Daniels manages a songwriting team of two brothers, Timothy and Theron Thomas, who work under the name Rock City. "You got all the best people, you're gonna make the best records," he says."

"Here's who shows up at a writing camp: songwriters with no music, and producers toting music tracks with no words. The Thomas brothers knew producer Shama "Sham" Joseph, but they had never heard his Caribbean-flavored track that became "Man Down."

According to Daniels, the brothers listened to the track and said, "Let's give Rihanna a one-drop! Like, a response to 'I shot the sheriff!" They wrote the lyrics to "Man Down" in about 12 minutes, Daniels says.

To get that twelve minutes of inspiration from a top songwriting team is expensive — even before you take into account the fee for the songwriters. At a typical writing camp, the label might rent out 10 studios, at a total cost of about $25,000 a day, Daniels says. The writing camp for Rihanna's album "had to cost at least 200 grand," Daniels says. "It was at least forty guys out there. I was shocked at how much money they were spending! But, guess what? They got the whole album out of that one camp."
"Man Down" didn't do that well, reaching only #58 on the Billboard Hot 100, proving that you still can't craft a hit no matter how much talent and money you throw at it.  Loud did a lot better as it ended up selling about 3 million worldwide, but it's not what you'd call a critical success. But how could it be? Rhianna isn't an artist; she's a singer-celebrity. She'll be a concert draw as long as she has a song on the charts and be immediately forgotten thereafter, which isn't how you build a long and sustaining career.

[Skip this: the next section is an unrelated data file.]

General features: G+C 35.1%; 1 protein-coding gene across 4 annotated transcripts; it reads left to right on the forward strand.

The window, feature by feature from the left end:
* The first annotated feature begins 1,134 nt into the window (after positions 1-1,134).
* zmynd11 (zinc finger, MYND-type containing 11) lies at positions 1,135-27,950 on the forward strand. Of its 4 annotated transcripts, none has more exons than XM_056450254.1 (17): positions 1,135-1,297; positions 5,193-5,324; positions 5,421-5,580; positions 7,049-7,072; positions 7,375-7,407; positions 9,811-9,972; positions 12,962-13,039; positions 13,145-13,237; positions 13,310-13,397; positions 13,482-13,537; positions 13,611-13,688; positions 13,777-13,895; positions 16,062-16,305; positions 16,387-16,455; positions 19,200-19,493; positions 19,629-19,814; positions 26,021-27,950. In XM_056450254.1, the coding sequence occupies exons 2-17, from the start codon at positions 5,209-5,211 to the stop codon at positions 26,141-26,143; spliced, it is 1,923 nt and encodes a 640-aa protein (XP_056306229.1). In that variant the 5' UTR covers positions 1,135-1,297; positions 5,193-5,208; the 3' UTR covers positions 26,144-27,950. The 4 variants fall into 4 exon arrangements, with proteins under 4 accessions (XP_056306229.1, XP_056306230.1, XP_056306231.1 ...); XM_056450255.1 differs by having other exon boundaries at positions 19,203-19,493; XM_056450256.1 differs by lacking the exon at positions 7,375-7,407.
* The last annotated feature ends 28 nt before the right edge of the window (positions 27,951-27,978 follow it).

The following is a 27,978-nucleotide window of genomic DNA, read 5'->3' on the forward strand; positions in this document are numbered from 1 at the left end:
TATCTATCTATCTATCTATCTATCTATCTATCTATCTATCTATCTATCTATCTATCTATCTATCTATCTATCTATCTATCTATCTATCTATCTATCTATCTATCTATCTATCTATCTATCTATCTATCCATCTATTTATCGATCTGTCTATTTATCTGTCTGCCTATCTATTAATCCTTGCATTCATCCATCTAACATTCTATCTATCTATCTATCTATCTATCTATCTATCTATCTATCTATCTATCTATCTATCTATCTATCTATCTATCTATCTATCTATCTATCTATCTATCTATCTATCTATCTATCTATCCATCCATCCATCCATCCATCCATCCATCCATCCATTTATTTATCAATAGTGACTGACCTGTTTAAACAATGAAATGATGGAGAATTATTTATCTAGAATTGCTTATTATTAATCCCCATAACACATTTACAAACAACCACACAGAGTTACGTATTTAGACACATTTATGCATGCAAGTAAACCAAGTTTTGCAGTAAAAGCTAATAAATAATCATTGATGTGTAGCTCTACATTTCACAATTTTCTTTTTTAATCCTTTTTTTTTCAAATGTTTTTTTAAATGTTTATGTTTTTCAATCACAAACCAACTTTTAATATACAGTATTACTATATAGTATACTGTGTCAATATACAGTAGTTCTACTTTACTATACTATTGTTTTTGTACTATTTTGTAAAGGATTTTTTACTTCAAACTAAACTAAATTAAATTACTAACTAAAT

As I always say, "Art is something you do for yourself. A craft is what you do for everyone else." That certainly applies here. Read the entire article, including the enlightening section on "marketing" the record, here.
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Sunday, July 3, 2011

"Crazy Train" Ozzy Osbourne Backing Track

Here's an interesting backing track of "Crazy Train," the song that broke Ozzy Osbourne as a solo artist. This clip has all of the instruments and vocals except for Randy Rhoads' awesome guitars, and that's what makes this a good listen since you're able to hear through the mix and arrangement better as a result. Here are a few things to listen for.

1. Although this isn't the final mix, the drums aren't as punchy as you'd expect, especially the toms, which are very thin. The drum sound is pretty organic as a whole. That's OK, it works for the song.

2. Ozzy's doubled vocal has a very long reverb on the vocal that works perfectly here.

3. I wonder if the harmony vocal on the chorus is Ozzy or someone else? It sounds a little too in tune to be him.

4. A layer of doubled guitars enters during the solo to back up the lead, as well as a couple of guitar effects on the outro.


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Help support this blog. Any purchases made through our Amazon links help support this website with no cost to you.

You should follow me on Twitter for daily news and updates on production and the music business.

Don't forget to check out my Music 3.0 blog for tips and tricks on navigating social media and the new music business.